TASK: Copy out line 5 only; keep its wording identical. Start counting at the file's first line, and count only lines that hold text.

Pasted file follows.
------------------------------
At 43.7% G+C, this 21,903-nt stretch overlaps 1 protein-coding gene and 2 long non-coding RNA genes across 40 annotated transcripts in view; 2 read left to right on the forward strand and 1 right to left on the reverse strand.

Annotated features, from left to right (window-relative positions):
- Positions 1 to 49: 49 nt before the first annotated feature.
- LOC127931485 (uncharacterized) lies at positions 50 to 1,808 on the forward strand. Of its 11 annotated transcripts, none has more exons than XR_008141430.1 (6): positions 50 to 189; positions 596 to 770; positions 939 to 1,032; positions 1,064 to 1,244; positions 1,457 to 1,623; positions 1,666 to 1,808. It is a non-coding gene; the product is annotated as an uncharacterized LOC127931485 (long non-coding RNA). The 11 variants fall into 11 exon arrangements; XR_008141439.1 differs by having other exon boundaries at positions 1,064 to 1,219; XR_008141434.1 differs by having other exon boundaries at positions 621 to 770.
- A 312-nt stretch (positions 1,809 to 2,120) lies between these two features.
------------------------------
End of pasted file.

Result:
- A 312-nt stretch (positions 1,809 to 2,120) lies between these two features.